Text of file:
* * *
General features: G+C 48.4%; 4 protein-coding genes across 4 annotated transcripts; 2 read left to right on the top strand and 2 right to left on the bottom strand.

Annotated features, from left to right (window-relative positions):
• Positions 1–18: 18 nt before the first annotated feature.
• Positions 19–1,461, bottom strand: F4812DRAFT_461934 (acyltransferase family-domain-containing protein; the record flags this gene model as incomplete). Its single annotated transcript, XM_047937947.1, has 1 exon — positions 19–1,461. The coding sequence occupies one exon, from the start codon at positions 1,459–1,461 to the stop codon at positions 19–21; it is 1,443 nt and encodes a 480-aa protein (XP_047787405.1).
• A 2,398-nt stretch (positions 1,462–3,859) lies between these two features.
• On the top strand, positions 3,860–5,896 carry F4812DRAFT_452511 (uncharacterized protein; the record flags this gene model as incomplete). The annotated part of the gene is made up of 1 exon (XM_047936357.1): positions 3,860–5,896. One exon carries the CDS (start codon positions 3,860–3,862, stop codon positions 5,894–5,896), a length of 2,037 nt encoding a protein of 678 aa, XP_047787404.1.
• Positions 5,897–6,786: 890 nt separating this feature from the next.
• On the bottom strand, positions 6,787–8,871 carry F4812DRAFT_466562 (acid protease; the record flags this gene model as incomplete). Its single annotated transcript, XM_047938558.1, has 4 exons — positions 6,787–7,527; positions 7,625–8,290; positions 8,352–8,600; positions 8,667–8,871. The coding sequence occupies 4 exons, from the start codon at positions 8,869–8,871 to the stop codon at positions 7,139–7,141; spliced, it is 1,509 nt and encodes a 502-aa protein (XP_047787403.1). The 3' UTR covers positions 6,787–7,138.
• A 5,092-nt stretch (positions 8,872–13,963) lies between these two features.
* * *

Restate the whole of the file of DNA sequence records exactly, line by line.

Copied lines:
General features: G+C 48.4%; 4 protein-coding genes across 4 annotated transcripts; 2 read left to right on the top strand and 2 right to left on the bottom strand.

Annotated features, from left to right (window-relative positions):
• Positions 1–18: 18 nt before the first annotated feature.
• Positions 19–1,461, bottom strand: F4812DRAFT_461934 (acyltransferase family-domain-containing protein; the record flags this gene model as incomplete). Its single annotated transcript, XM_047937947.1, has 1 exon — positions 19–1,461. The coding sequence occupies one exon, from the start codon at positions 1,459–1,461 to the stop codon at positions 19–21; it is 1,443 nt and encodes a 480-aa protein (XP_047787405.1).
• A 2,398-nt stretch (positions 1,462–3,859) lies between these two features.
• On the top strand, positions 3,860–5,896 carry F4812DRAFT_452511 (uncharacterized protein; the record flags this gene model as incomplete). The annotated part of the gene is made up of 1 exon (XM_047936357.1): positions 3,860–5,896. One exon carries the CDS (start codon positions 3,860–3,862, stop codon positions 5,894–5,896), a length of 2,037 nt encoding a protein of 678 aa, XP_047787404.1.
• Positions 5,897–6,786: 890 nt separating this feature from the next.
• On the bottom strand, positions 6,787–8,871 carry F4812DRAFT_466562 (acid protease; the record flags this gene model as incomplete). Its single annotated transcript, XM_047938558.1, has 4 exons — positions 6,787–7,527; positions 7,625–8,290; positions 8,352–8,600; positions 8,667–8,871. The coding sequence occupies 4 exons, from the start codon at positions 8,869–8,871 to the stop codon at positions 7,139–7,141; spliced, it is 1,509 nt and encodes a 502-aa protein (XP_047787403.1). The 3' UTR covers positions 6,787–7,138.
• A 5,092-nt stretch (positions 8,872–13,963) lies between these two features.